Guest Post: Jake Nyberg // @JakeNyberg
I've always admired Dave Grohl. As a budding drummer in the early nineties, it was Nirvana Unplugged that inspired me to get serious about playing in bands. When Grohl stepped out from behind the kit and formed Foo Fighters (playing every instrument on the first recordings) it became clear he was a special breed — a musician who transcended said title.
With almost two decades of success under their belts, Grohl's Foo Fighters don't need a lot of marketing help. Theirs is a tale that tells itself. So how do you improve upon an established, well-loved brand? By bringing rock back to its roots. Last Spring the Foo Fighters began promoting a new album and tour with secret performances in the garages of fans. A band that packs arenas and festivals around the world lining up a series of garage dates? Believe it.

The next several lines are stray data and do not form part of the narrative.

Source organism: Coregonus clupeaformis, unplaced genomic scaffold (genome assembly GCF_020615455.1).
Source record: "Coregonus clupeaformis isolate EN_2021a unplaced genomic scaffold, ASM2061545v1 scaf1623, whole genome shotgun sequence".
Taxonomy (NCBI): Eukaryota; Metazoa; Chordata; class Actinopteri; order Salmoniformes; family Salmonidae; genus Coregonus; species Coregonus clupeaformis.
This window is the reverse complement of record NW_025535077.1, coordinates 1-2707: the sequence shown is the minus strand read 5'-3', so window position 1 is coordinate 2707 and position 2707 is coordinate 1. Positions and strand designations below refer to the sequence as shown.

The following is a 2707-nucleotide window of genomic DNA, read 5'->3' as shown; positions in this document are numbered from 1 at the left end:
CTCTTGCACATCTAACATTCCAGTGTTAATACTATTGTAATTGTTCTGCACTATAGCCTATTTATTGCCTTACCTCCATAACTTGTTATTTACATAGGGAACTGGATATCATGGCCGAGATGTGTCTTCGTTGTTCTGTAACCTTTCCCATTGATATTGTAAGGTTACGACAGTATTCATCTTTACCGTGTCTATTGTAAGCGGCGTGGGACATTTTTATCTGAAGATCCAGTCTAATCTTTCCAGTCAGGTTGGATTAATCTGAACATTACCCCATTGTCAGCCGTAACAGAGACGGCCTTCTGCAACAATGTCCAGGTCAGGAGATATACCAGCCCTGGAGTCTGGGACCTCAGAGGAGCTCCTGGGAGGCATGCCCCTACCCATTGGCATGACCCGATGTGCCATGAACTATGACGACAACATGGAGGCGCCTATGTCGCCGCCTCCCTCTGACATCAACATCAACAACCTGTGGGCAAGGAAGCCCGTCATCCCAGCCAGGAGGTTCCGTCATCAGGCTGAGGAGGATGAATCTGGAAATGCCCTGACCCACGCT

As a writer / director, I love how this tour does story so beautifully well. It's contagious. Are the foos celebrities? Of course. But they're using their celebrity in a way that spreads joy to their fans. The Foos weren't overly protective of their brand. The shows were super secret, but everyone who came could bring cameras and share the experience (see: unforgettable night and a massive brag) with their friends. Genius.
A buddy of mine worked the garage show they did in Minneapolis, helping to shoot one of the well-produced videos the band's official youtube page releases from each city. The professional vids are worth watching but I chose to link some phone video from a fan who went to a garage show in New York. The raw emotion of the event comes through loud and clear. The clip contains a few words that might not be safe for work but hey, so does rock and roll.